Western researchers Paul Charpentier and Clare Robinson have been named among 83 scientific teams at universities across the country receiving Natural Sciences and Engineering Research Council of Canada (NSERC) Strategic Project Grants.
Of the 83 funded projects, 81 are receiving more than $36 million over three years to support early-stage work and to encourage collaboration among academic researchers, industry and government partners. The goal of these grants is to increase research and training in areas that could strongly influence Canada’s economy, society or environment in the next 10 years in four target areas: environmental science and technologies; information and communications technologies; manufacturing; and natural resources and energy.
Charpentier, a Chemical and Biochemical Engineering professor, will receive $503,700 over three years for his project, Multi-layer solar harvesting nanofilms by roll-to-roll fabrication; Robinson, a Civil and Environmental Engineering professor, will receive $504,000 over three years for her project, Quantification of groundwater contribution to fecal and nutrient pollution at beaches of the Great Lakes.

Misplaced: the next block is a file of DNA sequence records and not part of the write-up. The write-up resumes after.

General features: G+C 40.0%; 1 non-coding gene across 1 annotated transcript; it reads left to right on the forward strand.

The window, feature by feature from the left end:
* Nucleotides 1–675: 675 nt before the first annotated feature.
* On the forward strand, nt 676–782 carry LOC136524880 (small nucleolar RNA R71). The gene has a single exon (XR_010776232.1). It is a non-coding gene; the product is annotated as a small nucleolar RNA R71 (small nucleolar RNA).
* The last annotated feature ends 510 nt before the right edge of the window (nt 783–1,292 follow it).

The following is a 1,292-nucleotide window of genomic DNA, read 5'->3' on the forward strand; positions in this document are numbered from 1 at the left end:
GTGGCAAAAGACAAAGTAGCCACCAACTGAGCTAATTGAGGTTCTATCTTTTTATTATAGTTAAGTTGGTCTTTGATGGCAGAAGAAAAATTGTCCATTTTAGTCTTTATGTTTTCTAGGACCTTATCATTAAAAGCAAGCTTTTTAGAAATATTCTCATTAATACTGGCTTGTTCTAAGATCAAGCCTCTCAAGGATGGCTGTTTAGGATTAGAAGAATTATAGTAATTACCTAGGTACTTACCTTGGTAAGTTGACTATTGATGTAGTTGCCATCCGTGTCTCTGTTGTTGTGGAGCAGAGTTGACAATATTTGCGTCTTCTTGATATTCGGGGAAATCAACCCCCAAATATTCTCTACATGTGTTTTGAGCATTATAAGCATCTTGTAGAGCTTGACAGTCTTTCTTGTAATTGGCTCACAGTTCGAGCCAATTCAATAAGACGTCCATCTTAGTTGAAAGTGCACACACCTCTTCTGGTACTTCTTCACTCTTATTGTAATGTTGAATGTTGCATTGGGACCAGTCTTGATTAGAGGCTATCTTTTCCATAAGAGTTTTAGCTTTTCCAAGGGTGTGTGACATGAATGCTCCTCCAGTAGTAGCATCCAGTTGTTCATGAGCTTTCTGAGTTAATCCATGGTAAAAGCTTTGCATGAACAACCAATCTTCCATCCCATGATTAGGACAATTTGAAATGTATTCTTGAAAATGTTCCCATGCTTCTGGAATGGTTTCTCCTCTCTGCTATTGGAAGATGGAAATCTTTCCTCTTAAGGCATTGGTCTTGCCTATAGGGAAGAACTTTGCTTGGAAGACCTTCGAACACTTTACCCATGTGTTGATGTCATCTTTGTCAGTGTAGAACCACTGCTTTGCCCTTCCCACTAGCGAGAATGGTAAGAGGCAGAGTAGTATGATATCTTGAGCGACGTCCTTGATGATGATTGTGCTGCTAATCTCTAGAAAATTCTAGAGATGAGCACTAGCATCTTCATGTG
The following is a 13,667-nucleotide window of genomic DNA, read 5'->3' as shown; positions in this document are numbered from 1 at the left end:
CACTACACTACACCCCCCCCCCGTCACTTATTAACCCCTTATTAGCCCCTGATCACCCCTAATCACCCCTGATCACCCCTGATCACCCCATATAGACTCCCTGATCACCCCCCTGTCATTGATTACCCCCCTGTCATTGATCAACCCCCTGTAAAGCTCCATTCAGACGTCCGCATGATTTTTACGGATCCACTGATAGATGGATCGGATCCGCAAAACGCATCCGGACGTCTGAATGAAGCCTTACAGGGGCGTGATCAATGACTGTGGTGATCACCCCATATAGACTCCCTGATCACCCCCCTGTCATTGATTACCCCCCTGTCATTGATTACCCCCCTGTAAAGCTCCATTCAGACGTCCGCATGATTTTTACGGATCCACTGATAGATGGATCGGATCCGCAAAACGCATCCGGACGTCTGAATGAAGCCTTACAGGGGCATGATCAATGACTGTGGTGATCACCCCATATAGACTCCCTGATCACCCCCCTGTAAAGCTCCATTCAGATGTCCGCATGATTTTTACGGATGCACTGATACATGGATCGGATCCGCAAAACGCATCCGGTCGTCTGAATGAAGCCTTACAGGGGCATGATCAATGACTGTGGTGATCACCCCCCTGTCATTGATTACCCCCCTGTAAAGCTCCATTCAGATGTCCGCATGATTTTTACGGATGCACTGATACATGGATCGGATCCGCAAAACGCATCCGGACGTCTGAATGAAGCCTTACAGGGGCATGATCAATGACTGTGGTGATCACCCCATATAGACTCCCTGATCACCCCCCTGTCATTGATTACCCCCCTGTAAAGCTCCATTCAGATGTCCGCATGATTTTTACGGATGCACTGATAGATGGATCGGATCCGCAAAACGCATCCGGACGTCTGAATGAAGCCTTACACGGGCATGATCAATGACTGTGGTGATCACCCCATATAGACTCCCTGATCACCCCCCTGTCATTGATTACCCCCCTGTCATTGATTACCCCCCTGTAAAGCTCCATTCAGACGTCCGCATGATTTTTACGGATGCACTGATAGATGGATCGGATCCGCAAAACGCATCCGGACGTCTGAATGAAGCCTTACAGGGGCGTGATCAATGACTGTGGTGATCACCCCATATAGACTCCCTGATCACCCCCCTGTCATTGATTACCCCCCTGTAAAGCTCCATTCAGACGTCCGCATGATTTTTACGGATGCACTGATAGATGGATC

“Our government’s top priority is creating jobs, economic growth and long-term prosperity,” said Gary Goodyear, Minister of State (Science and Technology), at Friday’s announcement held at McGill University. “Fostering a strong research environment and supporting partnerships are fundamental building blocks for a modern competitive economy. This funding will allow companies to increase their research and development activities in Canada by maximizing the expertise and knowledge of our researchers.”
In addition, McGill University and University of Toronto will share $9.4 million over five years for two Strategic Network Grants. These grants are for large-scale, multidisciplinary research projects in targeted areas that require collaboration between academic researchers and Canadian-based organizations and companies to address problems that will affect the industry over the next 10 years. This year, the networks funded will focus on research into aquatic ecosystems, and on outdoor field robotics.